• Types 5, 6, and 7: Ranging from soft blobs to no solid pieces, these stools indicate diarrhea, or the frequent passing of loose stools.

When to call the doctor.

 It can be scary to find blood in your bowel movements but try not to panic—call your doctor to discuss your symptoms and concerns. Blood in the stool signals bleeding in the digestive tract, and it can appear as bright red or black depending on where the bleeding occurs. 


Possible causes of blood in the stool include anal fissures or hemorrhoids, stomach ulcers, diverticulitis, or polyps. Call your doctor if you see blood in your stool, particularly if you also have persistent stomach pain or discomfort. Your doctor can determine the cause of your symptoms and create an appropriate treatment plan.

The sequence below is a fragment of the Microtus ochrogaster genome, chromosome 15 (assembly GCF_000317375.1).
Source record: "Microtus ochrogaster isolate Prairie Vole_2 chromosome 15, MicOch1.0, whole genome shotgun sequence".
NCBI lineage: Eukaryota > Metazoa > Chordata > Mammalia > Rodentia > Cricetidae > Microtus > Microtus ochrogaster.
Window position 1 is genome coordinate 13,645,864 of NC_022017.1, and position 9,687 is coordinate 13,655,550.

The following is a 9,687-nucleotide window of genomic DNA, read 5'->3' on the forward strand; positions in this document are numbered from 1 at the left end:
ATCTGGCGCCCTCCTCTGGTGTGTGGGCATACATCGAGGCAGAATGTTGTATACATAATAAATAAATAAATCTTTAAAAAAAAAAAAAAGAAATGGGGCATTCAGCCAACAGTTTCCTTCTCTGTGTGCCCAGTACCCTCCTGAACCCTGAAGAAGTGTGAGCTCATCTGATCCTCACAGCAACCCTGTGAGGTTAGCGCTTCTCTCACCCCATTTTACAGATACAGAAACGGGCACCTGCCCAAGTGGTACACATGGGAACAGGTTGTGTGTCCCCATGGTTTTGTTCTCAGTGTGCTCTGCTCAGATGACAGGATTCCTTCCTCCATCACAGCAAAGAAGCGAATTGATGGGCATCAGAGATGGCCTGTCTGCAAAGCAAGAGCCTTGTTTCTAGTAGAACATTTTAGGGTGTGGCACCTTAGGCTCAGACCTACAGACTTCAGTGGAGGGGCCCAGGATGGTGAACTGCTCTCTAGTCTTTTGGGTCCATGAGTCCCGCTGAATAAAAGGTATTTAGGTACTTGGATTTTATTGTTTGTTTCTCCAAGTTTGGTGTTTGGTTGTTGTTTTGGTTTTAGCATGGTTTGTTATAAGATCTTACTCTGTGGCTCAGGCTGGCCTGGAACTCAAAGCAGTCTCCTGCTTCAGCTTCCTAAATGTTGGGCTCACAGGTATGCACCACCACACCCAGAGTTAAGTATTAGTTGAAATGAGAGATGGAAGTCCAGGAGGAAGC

Tests to diagnose the cause of blood in stool range from blood testing to an endoscopy and/or colonoscopy, which is a procedure used to view the rectum and colon. Diagnostic colonoscopy is useful to find the cause of many types of digestive symptoms. As of 2022, the American Cancer Society recommends that patients age 45 and older with an average risk of colorectal cancer get a colonoscopy every 10 years. 

Tips for healthier bowel movements.

If you have one bowel movement that looks different, or one that is hard or loose, it usually isn’t cause for concern. 

Studying the Bristol Stool Chart can give you a good idea of what’s happening with your bowel movements:

  • Lumpy and hard stools—which indicate constipation—can be lessened by drinking more water and eating high-fiber foods like vegetables, fruits, nuts, and beans.
  • Smooth stools—which may be sausage-shaped—indicate healthy digestion.